How War Dogs Work

Training and Deployment of War Dogs

chinese military working dog training
Many countries rely on military working dogs, including China. Here, one leaping canine trains at a Chinese base. The base provides military working dogs for army, police, custom, airport and other facilities and institutions.
China Photos/Getty Images

It's one thing to teach a dog to sit, heel and roll over. It's another thing entirely to train an animal not to bark in a combat situation, which might reveal your location to the enemy. And yet war dogs must master the basic commands we drill into our pets before they can move on to more difficult, military-focused tasks. The job of taking a dog on this journey falls to someone known as a handler. At the outbreak of World War II, defense officials didn't necessarily apply a rigorous process when selecting handlers. Some of the earliest canine companions were young men who lived on farms or owned pets before they enlisted [source: Done].

As soon as they were paired up, a dog and his handler would take a week to become familiar with each other. They would hang together in camp, go on hikes and participate in exercises. When the dog felt comfortable with his partner and the new routine, formal obedience training would begin. This phase consisted of teaching dogs to respond to both basic verbal commands and hand signals. Handlers would also work with their animals to suppress barking, which they would need to do in situations calling for combat silence. The final component of basic training was a once-a-week demolition exercise in which dogs were exposed to small arms fire, as well as exploding shells.


Not all dogs rose to the challenges of military life. Of the 19,000 dogs procured between 1942 and 1945, about 45 percent failed to pass basic training [source: Born]. Those that did moved on to more intensive training -- and the opportunity to acquire specialized skills. Many learned how to perform sentry duty. Others learned to become scouts or how to sniff out mines and bombs. Although most were not out-and-out attack dogs, all received instruction in what the military calls "controlled aggressiveness," which requires a dog to attack an enemy soldier upon command and to attack, without command, someone threatening its handler.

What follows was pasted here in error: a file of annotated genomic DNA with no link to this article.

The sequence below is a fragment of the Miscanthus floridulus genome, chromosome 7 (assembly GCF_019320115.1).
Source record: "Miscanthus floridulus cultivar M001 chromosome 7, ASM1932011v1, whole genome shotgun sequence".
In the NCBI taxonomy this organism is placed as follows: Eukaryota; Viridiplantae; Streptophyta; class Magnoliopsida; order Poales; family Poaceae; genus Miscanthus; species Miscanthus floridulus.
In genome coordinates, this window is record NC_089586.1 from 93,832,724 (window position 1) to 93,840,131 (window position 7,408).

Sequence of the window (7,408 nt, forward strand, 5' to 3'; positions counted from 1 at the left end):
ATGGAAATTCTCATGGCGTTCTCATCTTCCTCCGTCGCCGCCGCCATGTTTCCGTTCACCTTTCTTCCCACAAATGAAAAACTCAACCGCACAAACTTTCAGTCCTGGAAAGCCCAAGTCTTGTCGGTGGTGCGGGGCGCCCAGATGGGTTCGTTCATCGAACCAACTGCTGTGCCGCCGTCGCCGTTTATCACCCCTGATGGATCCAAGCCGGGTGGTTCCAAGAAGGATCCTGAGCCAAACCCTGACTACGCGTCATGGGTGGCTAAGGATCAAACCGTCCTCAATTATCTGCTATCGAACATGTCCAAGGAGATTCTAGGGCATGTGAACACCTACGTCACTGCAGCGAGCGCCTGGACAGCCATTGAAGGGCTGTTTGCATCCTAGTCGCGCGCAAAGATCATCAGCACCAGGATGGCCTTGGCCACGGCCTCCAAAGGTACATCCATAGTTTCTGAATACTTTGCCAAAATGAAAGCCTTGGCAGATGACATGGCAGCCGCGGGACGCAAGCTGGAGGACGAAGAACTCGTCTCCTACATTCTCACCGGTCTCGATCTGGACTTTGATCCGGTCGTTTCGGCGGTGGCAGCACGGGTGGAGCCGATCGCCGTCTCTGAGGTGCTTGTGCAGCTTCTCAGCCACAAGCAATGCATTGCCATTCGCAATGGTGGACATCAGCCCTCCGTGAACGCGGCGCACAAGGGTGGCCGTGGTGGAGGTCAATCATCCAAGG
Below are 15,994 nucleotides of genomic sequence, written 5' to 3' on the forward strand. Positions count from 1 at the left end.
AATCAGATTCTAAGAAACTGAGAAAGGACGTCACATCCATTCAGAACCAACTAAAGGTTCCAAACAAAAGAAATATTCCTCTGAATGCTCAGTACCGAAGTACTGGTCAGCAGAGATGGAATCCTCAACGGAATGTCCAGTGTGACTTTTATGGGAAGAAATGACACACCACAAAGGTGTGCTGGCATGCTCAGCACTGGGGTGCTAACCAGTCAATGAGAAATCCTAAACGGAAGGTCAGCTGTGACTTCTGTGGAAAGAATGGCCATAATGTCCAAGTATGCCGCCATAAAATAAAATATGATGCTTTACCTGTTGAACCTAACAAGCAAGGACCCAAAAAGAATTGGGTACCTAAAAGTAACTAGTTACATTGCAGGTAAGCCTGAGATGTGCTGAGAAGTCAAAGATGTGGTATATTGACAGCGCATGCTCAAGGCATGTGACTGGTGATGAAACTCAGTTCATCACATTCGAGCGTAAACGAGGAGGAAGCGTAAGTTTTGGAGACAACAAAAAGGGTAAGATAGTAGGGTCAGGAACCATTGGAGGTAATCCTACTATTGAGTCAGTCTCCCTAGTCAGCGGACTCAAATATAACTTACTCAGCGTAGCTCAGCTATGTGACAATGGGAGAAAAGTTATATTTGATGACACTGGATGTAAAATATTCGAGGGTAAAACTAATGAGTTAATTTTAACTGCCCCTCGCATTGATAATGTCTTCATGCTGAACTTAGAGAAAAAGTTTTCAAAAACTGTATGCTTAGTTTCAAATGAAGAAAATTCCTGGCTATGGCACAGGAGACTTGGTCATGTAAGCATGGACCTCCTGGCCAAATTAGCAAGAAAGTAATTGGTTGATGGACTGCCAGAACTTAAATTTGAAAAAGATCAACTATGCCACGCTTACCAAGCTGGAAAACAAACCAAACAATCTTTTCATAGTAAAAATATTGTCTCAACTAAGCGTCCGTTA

Modern war dogs follow a similar regimen. The biggest difference today is the price tag to get a dog prepared for battle. The cost of training a single animal can be $20,000 to $40,000, depending on its specialization [source: Bumiller]. Regardless of its assignment after training, dogs and handlers travel together to their target destination, using the conveyance of choice for their specific branch of the military. For example, U.S. Air Force dogs often jump in tandem with their handlers, while Marine canines are more likely to travel aboard ships and then, to get from ship to shore, aboard amphibious assault vehicles.

With so much time, effort and money spent on war dogs, you can bet the Department of Defense likes to take care of them. Up next, we'll explore how these animals receive care and what happens to them when their military careers come to an end.